7. I acknowledge redactions made to documents, particularly when those documents concern health and other personal matters, can create a sense of frustration for an applicant, regardless of whether only a small amount of material is withheld, and an applicant may simply wish for a complete copy of a document without any redactions to any pages.
  8. However, in weighing these competing considerations, I consider the need to protect personal and sensitive information provided in confidence to the Agency by a third party, in the interests of ensuring a patient’s health and wellbeing, outweighs the Applicant’s personal interest in obtaining access to this information.
  9. Accordingly, I am satisfied the information exempted by the Agency is exempt under section 35(1)(b).

Deletion of exempt information

  1. Section 25 requires an agency to grant access to an edited copy of a document when it is practicable to delete exempt or irrelevant information and the applicant agrees to receiving such a copy.
  2. Determining what is ‘practicable’ requires consideration of the effort and editing involved in making the deletions ‘from a resources point of view’[4] and the effectiveness of the deletions. Where deletions would render a document meaningless, they are not ‘practicable’, and release of the document is not required under section 25.[5]
  3. I have considered the effect of deleting exempt information from the documents in accordance with section 25. I am satisfied it is practicable to provide an edited copy of the document in accordance with section 25, as to do so would not require substantial time and effort and the edited documents would retain meaning.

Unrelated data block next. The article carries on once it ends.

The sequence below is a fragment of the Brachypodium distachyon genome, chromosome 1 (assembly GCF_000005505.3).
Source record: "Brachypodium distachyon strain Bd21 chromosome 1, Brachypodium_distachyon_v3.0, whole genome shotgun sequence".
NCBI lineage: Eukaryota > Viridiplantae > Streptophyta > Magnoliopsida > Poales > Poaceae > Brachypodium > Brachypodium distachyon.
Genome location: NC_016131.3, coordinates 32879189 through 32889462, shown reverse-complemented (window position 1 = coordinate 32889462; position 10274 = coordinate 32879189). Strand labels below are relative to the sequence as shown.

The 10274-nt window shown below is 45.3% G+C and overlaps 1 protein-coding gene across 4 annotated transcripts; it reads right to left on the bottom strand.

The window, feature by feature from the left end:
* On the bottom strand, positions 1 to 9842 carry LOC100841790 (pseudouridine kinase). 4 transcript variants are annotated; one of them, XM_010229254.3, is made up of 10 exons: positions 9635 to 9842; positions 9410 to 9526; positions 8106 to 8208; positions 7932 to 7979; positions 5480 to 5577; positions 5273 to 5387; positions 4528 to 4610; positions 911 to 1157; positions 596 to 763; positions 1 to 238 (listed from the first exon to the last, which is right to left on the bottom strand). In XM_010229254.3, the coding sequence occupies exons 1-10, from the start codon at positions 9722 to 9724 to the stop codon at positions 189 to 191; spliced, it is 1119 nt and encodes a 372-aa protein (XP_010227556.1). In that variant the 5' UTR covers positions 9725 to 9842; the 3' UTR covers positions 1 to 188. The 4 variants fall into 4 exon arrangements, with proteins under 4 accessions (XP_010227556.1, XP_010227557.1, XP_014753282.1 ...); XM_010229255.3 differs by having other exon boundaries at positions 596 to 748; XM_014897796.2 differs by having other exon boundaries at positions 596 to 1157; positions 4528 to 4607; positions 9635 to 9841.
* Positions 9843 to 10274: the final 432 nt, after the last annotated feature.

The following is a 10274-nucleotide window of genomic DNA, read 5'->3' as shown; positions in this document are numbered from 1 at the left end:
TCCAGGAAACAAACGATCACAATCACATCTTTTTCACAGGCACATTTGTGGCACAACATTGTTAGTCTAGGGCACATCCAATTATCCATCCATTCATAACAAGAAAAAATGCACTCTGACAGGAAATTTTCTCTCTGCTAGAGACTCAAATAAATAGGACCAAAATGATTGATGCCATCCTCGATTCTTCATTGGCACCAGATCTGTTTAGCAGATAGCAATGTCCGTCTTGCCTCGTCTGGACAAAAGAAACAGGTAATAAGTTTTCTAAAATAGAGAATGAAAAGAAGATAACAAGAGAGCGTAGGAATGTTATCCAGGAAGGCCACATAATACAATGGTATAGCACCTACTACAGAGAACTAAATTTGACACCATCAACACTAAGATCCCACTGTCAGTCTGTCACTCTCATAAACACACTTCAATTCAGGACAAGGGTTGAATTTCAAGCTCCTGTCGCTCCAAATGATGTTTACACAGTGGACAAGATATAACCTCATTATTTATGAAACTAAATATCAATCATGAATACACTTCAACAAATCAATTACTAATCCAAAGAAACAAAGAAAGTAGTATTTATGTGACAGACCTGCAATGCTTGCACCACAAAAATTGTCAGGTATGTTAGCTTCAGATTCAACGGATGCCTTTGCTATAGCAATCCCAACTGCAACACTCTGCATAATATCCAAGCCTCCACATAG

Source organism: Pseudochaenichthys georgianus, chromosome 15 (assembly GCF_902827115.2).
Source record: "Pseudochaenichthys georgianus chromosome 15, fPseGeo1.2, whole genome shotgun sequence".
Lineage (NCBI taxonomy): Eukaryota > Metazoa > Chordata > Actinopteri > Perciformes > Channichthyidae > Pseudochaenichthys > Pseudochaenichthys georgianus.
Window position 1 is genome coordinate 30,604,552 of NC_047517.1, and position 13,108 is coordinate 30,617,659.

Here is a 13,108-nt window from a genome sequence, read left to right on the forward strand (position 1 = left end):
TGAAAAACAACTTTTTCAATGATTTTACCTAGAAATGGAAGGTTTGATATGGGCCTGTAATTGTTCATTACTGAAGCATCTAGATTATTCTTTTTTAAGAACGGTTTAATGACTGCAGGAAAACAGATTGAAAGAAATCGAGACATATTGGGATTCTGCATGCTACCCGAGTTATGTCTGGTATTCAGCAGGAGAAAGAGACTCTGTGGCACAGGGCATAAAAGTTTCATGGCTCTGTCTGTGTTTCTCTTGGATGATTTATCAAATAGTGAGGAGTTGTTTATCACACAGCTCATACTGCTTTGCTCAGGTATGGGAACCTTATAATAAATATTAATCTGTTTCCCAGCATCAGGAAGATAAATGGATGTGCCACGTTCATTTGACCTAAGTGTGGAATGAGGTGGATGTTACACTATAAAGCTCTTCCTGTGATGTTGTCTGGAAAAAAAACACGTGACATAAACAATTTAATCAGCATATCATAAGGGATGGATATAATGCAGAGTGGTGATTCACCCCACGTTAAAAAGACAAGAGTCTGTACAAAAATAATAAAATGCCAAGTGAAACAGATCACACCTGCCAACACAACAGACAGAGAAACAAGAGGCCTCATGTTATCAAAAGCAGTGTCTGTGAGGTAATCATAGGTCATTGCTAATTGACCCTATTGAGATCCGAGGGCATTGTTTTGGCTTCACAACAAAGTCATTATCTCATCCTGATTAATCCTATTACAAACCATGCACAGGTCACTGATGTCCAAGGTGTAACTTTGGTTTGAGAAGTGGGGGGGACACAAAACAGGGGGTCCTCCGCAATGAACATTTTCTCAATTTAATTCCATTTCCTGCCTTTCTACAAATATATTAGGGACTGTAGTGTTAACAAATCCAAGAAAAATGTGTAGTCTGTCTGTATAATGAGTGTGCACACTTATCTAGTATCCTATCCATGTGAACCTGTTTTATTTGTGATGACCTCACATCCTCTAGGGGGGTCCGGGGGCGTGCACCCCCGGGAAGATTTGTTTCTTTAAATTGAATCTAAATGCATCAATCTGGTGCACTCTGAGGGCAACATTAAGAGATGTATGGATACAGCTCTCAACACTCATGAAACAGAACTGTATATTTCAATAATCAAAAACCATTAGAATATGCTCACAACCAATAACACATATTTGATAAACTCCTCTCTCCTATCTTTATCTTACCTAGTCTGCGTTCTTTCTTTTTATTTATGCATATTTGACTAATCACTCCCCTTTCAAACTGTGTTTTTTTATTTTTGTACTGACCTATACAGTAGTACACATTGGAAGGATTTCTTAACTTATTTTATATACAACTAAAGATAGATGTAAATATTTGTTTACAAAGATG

1. On the information before me, I am satisfied the document is exempt under section 35(1)(b).
  2. As I have determined it is practicable to provide the Applicant with an edited copy of the document with exempt information removed in accordance with section 25, the document is to be released in part.

Review rights

  1. If either party to this review is not satisfied with my decision, they are entitled to apply to the Victorian Civil and Administrative Tribunal (VCAT) for it to be reviewed.[6]
  2. The Applicant may apply to VCAT for a review up to 60 days from the date they are given this Notice of Decision.[7]
  3. The Agency may apply to VCAT for a review up to 14 days from the date it is given this Notice of Decision.[8]
  4. Information about how to apply to VCAT is available online at Alternatively, VCAT may be contacted by email at or by telephone on 1300 018 228.
  5. The Agency is required to notify the Information Commissioner in writing as soon as practicable if either party applies to VCAT for a review of my decision.[9]


[1] XYZ v Victoria Police [2010] VCAT 255 at [265].

[2] Ibid.

[3]  Williams v Victoria Police [2007] VCAT 1194 at [75].

[4] Mickelburough v Victoria Police (General) [2009] VCAT 2786 at [31]; The Herald and Weekly Times Pty Limited v The Office of the Premier (General) [2012] VCAT 967 at [82].

[5] Honeywood v Department of Human Services [2006] VCAT 2048 at [26]; RFJ v Victoria Police FOI Division (Review and Regulation) [2013] VCAT 1267 at [140] and [155].

[6] The Applicant in section 50(1)(b) and the Agency in section 50(3D).

[7] Section 52(5).

[8] Section 52(9).

[9] Sections 50(3F) and (3FA).